Education Secretary: 'I Expect All Schools to Be Open Full-Time, In-Person for All Students' in September

By Susan Jones | May 6, 2021 | 8:17am EDT
A rally to "Open Schools Now" in Los Angeles on February 15, 2021. (Photo by FREDERIC J. BROWN/AFP via Getty Images)
A rally to "Open Schools Now" in Los Angeles on February 15, 2021. (Photo by FREDERIC J. BROWN/AFP via Getty Images)

( - "Our kids can't wait," Education Secretary Miguel Cardona told MSNBC's "Morning Joe" on Thursday.

"And with regard to the September, yes, I expect all schools to be open full-time, in person for all students. We really need to make sure students have an opportunity to learn in the classroom. And quite frankly, I'd rather have it this spring," he said.

"Students don't learn as well remotely. There is no substitute for in-person learning. And I'm pleased, as you mentioned, you know, we have 54 percent of our pre-k through 8th schools in full-time, every day. About 90 percent are offering in-person learning for students. But until we're at 100 percent, we must keep our foot on the gas pedal."

Cardona said he is monitoring the situation closely:

We have data systems that we set up. And we're really reaching out to make sure in that places where they're not offering in-person learning or full-time, in-person learning, we want to make sure that we're supporting those states, those districts to find out why they're not. We have a clearinghouse we released last week of hundreds of examples where it's working and strategies we can use.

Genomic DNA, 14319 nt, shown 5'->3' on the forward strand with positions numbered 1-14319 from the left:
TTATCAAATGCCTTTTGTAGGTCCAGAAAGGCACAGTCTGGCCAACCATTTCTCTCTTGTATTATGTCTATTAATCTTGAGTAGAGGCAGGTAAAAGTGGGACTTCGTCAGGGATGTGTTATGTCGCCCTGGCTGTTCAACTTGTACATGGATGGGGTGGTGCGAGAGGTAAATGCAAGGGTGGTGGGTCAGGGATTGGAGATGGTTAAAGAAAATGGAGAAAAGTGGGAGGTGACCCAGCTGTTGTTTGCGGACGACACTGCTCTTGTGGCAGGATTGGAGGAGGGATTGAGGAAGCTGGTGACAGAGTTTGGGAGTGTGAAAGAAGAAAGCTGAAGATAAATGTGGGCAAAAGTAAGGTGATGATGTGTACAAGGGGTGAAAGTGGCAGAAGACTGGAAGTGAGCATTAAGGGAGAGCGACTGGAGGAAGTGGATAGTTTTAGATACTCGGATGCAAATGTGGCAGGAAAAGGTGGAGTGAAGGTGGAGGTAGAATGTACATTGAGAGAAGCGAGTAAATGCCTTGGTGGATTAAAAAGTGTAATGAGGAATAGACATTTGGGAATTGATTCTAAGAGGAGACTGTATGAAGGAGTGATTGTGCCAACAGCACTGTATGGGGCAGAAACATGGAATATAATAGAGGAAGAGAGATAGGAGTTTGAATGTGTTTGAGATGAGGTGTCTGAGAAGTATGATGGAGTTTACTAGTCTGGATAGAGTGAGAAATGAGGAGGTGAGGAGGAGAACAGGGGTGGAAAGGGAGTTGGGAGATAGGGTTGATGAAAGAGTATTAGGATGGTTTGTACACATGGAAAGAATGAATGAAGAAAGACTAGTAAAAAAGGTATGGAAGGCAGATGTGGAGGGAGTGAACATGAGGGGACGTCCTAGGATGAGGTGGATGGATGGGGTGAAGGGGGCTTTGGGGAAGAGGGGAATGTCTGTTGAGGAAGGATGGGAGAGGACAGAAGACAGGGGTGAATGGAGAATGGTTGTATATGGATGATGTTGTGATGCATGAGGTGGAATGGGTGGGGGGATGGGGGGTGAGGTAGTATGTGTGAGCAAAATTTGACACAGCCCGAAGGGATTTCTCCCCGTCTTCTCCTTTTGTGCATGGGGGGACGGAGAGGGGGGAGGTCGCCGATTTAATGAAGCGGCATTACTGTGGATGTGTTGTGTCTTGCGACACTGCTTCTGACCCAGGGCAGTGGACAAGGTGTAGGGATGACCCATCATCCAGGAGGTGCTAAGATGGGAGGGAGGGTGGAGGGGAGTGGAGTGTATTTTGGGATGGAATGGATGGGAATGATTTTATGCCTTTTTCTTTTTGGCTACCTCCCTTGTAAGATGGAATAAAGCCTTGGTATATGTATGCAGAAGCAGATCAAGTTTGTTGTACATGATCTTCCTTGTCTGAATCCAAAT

We really need to make sure we keep that level of urgency. Our kids can't wait. And the same is true for colleges. And while I expect blended learning or some form of remote learning being the new landscape of education, it doesn't substitute for in-person learning. So that's why we're pushing hard to make sure all students have an opportunity to get back into the classroom as soon as possible this spring.

And when students do return to the classroom, it's not just a matter of turning on the lights, Cardona said. It's also about addressing "inequities" made worse by the pandemic:

We need to make sure that we never lose that sense of urgency, for the next several years, provide social and emotional support for those students, make sure the class sizes for those students are much smaller. Make sure we're doing wraparound services for those students.

You know, I spoke to a sixth grader recently who told me, when I came back to school, I found it difficult to socialize again because I was in front of my computer for a good part of a year. We need to make sure that our schools are prepared to provide that social/emotional support -- that interaction that our students have longed for -- and when we come back, we have to realize, this is not just about turning on the lights, providing face masks.

This is really about making sure we're providing mental health support. A  lot of these students faced trauma in their lives. So we have to be prepared to work with that, but also the academic needs. I expect summer learning opportunities for students to be hands-on, outdoors, engaging with one another. Like a camp almost.

We really need to double down for our students. This is a once in a lifetime opportunity to hit the reset button on things we know didn't work and really give our students the attention that they deserve. The American rescue plan provides the funds for that, so we need to step up for them.

Cardona said his own children have been in school in Meriden, Connecticut since August.

"There are examples where it's working. In those places where they're sputtering along, I want to make sure that this agency that I'm a part of is there on the ground supporting them, pushing. Our students need us more than ever now. We need them to be in the classroom."

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